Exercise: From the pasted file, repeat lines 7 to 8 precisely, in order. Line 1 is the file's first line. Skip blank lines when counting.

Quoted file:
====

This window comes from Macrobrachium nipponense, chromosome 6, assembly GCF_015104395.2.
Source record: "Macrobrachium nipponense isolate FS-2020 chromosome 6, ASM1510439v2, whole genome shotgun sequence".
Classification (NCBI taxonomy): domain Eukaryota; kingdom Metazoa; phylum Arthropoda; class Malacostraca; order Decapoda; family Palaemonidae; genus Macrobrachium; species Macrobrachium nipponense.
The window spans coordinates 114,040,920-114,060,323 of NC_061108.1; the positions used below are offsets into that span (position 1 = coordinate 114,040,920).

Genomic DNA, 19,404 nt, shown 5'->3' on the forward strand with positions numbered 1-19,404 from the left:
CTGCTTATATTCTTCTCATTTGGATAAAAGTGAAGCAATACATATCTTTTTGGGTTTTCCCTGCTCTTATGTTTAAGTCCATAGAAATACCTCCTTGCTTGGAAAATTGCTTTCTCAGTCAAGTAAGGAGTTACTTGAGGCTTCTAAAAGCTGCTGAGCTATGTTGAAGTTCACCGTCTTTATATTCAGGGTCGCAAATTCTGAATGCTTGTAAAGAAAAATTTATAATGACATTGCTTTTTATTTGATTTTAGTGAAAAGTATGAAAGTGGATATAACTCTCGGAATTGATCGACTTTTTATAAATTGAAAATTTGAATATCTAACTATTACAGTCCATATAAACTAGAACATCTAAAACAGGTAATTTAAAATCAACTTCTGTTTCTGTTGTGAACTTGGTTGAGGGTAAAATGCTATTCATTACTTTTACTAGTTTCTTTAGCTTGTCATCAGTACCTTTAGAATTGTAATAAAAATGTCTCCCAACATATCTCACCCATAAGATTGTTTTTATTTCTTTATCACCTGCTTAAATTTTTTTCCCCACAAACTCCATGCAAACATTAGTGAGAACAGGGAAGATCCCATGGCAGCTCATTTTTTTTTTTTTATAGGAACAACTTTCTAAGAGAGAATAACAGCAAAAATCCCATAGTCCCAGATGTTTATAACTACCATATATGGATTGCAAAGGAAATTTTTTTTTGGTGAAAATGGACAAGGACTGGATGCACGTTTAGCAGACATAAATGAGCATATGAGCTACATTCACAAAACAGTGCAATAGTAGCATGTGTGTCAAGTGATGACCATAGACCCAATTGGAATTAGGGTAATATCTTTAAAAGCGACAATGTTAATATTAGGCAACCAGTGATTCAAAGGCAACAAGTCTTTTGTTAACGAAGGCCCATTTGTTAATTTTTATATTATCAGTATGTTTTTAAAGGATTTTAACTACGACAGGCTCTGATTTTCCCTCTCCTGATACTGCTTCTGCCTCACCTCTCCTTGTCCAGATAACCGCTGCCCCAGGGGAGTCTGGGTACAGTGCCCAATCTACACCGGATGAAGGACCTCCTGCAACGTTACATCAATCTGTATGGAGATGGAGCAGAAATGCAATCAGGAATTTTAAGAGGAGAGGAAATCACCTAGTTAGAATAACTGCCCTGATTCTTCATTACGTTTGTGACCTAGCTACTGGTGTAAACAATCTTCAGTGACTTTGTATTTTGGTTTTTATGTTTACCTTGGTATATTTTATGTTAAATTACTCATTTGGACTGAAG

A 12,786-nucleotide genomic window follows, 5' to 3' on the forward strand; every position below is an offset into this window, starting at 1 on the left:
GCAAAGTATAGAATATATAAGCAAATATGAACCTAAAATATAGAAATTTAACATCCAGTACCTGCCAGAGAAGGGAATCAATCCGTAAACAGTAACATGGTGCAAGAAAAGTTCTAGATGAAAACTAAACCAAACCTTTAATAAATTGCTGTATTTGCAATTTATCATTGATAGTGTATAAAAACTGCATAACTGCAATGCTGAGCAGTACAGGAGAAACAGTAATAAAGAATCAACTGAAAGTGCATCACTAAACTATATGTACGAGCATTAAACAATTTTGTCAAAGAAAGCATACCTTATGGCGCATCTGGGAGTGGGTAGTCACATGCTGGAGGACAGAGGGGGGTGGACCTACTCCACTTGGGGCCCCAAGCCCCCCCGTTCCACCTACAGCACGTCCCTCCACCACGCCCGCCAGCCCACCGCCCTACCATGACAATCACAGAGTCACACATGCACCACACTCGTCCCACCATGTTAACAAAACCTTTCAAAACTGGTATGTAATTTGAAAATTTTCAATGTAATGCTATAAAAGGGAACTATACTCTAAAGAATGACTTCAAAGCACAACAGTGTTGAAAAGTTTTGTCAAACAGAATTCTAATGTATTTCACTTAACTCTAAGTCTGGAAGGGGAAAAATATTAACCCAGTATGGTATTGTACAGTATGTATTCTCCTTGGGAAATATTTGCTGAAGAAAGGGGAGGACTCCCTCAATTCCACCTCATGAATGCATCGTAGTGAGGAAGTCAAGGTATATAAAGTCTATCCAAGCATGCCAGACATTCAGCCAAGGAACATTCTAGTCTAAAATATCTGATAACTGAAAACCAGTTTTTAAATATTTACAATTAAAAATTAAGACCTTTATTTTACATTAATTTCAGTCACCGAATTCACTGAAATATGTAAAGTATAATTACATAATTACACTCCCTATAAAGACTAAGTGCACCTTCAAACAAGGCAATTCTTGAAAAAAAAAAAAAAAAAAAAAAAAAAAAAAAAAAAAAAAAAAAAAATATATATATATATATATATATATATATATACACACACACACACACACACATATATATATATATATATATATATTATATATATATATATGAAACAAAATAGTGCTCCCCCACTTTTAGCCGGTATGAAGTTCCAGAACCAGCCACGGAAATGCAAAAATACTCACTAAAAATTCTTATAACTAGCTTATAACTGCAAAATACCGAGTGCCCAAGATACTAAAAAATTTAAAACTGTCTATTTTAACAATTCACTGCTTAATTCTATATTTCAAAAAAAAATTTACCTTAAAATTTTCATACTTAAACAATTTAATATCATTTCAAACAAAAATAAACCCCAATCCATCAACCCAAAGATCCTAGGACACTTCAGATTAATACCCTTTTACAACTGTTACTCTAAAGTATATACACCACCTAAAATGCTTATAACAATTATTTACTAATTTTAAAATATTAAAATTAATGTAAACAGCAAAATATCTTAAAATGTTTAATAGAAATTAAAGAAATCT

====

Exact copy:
A 12,786-nucleotide genomic window follows, 5' to 3' on the forward strand; every position below is an offset into this window, starting at 1 on the left:
GCAAAGTATAGAATATATAAGCAAATATGAACCTAAAATATAGAAATTTAACATCCAGTACCTGCCAGAGAAGGGAATCAATCCGTAAACAGTAACATGGTGCAAGAAAAGTTCTAGATGAAAACTAAACCAAACCTTTAATAAATTGCTGTATTTGCAATTTATCATTGATAGTGTATAAAAACTGCATAACTGCAATGCTGAGCAGTACAGGAGAAACAGTAATAAAGAATCAACTGAAAGTGCATCACTAAACTATATGTACGAGCATTAAACAATTTTGTCAAAGAAAGCATACCTTATGGCGCATCTGGGAGTGGGTAGTCACATGCTGGAGGACAGAGGGGGGTGGACCTACTCCACTTGGGGCCCCAAGCCCCCCCGTTCCACCTACAGCACGTCCCTCCACCACGCCCGCCAGCCCACCGCCCTACCATGACAATCACAGAGTCACACATGCACCACACTCGTCCCACCATGTTAACAAAACCTTTCAAAACTGGTATGTAATTTGAAAATTTTCAATGTAATGCTATAAAAGGGAACTATACTCTAAAGAATGACTTCAAAGCACAACAGTGTTGAAAAGTTTTGTCAAACAGAATTCTAATGTATTTCACTTAACTCTAAGTCTGGAAGGGGAAAAATATTAACCCAGTATGGTATTGTACAGTATGTATTCTCCTTGGGAAATATTTGCTGAAGAAAGGGGAGGACTCCCTCAATTCCACCTCATGAATGCATCGTAGTGAGGAAGTCAAGGTATATAAAGTCTATCCAAGCATGCCAGACATTCAGCCAAGGAACATTCTAGTCTAAAATATCTGATAACTGAAAACCAGTTTTTAAATATTTACAATTAAAAATTAAGACCTTTATTTTACATTAATTTCAGTCACCGAATTCACTGAAATATGTAAAGTATAATTACATAATTACACTCCCTATAAAGACTAAGTGCACCTTCAAACAAGGCAATTCTTGAAAAAAAAAAAAAAAAAAAAAAAAAAAAAAAAAAAAAAAAAAAAAATATATATATATATATATATATATATATATACACACACACACACACACACATATATATATATATATATATATATTATATATATATATATGAAACAAAATAGTGCTCCCCCACTTTTAGCCGGTATGAAGTTCCAGAACCAGCCACGGAAATGCAAAAATACTCACTAAAAATTCTTATAACTAGCTTATAACTGCAAAATACCGAGTGCCCAAGATACTAAAAAATTTAAAACTGTCTATTTTAACAATTCACTGCTTAATTCTATATTTCAAAAAAAAATTTACCTTAAAATTTTCATACTTAAACAATTTAATATCATTTCAAACAAAAATAAACCCCAATCCATCAACCCAAAGATCCTAGGACACTTCAGATTAATACCCTTTTACAACTGTTACTCTAAAGTATATACACCACCTAAAATGCTTATAACAATTATTTACTAATTTTAAAATATTAAAATTAATGTAAACAGCAAAATATCTTAAAATGTTTAATAGAAATTAAAGAAATCT